The 2015–2020 Dietary Guidelines for Americans recommends that adults consume 1.5–2 cups of fruits and 2–3 cups of vegetables per day. Despite these recommendations, recent data show low consumption. Only 1 in 10 US adults eat the recommended amount of fruits or vegetables each day. This number is even lower among American youth.
Most people know that eating fruits and vegetables is important for good health, but most of us still aren’t hitting the mark. This September, let's all make an effort to include more of these nutritional powerhouses into our diets during "Fruits & Veggies – More Matters Month".
Eating a healthy diet with plenty of vegetables and fruits can help you:
- Lower your risk for heart disease and some types of cancer
- Maintain or reach a healthy weight
- Keep your body strong and active
- Keep you feeling full with fiber
- Add color and important phytonutrients to your meal
Some ideas to help you and your family fit more fruits and vegetables into your day:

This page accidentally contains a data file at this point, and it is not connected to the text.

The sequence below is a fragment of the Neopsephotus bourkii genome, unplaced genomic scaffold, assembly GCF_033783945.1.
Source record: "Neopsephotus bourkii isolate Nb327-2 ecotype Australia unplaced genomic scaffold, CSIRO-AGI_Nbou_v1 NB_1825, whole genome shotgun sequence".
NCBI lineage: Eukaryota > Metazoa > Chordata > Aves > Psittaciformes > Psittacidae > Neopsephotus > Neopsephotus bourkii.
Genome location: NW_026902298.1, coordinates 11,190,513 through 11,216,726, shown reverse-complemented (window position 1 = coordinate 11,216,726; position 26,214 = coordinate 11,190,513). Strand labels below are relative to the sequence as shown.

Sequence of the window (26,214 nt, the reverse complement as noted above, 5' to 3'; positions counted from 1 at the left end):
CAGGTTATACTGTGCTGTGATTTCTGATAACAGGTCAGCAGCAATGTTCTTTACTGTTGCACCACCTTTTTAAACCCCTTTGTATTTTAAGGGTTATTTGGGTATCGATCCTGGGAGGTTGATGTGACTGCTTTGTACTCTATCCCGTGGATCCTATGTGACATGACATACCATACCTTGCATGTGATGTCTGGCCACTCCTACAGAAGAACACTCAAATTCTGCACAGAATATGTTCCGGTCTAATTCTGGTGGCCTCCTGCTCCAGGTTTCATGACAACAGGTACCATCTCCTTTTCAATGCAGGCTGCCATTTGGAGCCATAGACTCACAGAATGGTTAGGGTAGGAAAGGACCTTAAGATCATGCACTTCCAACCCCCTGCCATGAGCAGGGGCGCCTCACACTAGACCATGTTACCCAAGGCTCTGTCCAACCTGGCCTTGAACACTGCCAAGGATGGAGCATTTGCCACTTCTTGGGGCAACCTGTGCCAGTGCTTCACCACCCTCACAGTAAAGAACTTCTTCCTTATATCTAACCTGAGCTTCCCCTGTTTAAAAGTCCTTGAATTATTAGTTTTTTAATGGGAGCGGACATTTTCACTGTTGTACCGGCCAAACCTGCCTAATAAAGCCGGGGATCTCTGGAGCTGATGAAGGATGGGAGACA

- Plan and cook smart- Prepare and freeze vegetable soups, stews, or other dishes in advance. This saves time and money. Add leftover vegetables to casseroles or blend them to make soup. Overripe fruit is great for smoothies and replacing some of the fat when baking.
- Fill half your plate with fruits and vegetables- Make fruits and veggies the focal point of every meal which means more vitamins, minerals, fiber, and phytonutrients to fuel your active lifestyle and protect against disease.
- Make it convenient- Keep a bowl of fruit handy where the whole family can see it. Research shows that the food on your counter can predict your weight. It boils down to the “See-Food Diet”- you eat what you see! Cut up fruits and veggies ahead of time so they’re ready for quick, healthy snacks.
- Celebrate the season- Use fresh vegetables and fruits that are in season. They are easy to get, have more flavor, and are usually less expensive. Your local farmer’s market is a great source of seasonal produce.
- Try canned and frozen options- Compare the price and the number of servings from fresh, canned, and frozen forms of the same veggie or fruit. Canned and frozen items may be less expensive than fresh. For canned items, choose fruit canned in 100% fruit juice and vegetables with “low sodium” or “no salt added” on the label.
Trying to eat more fruits and veggies? It’s helpful to know what counts as a serving size! Check out this infographic from the American Heart Association to learn about serving sizes for fruits and vegetables. https://bit.ly/30hzBE4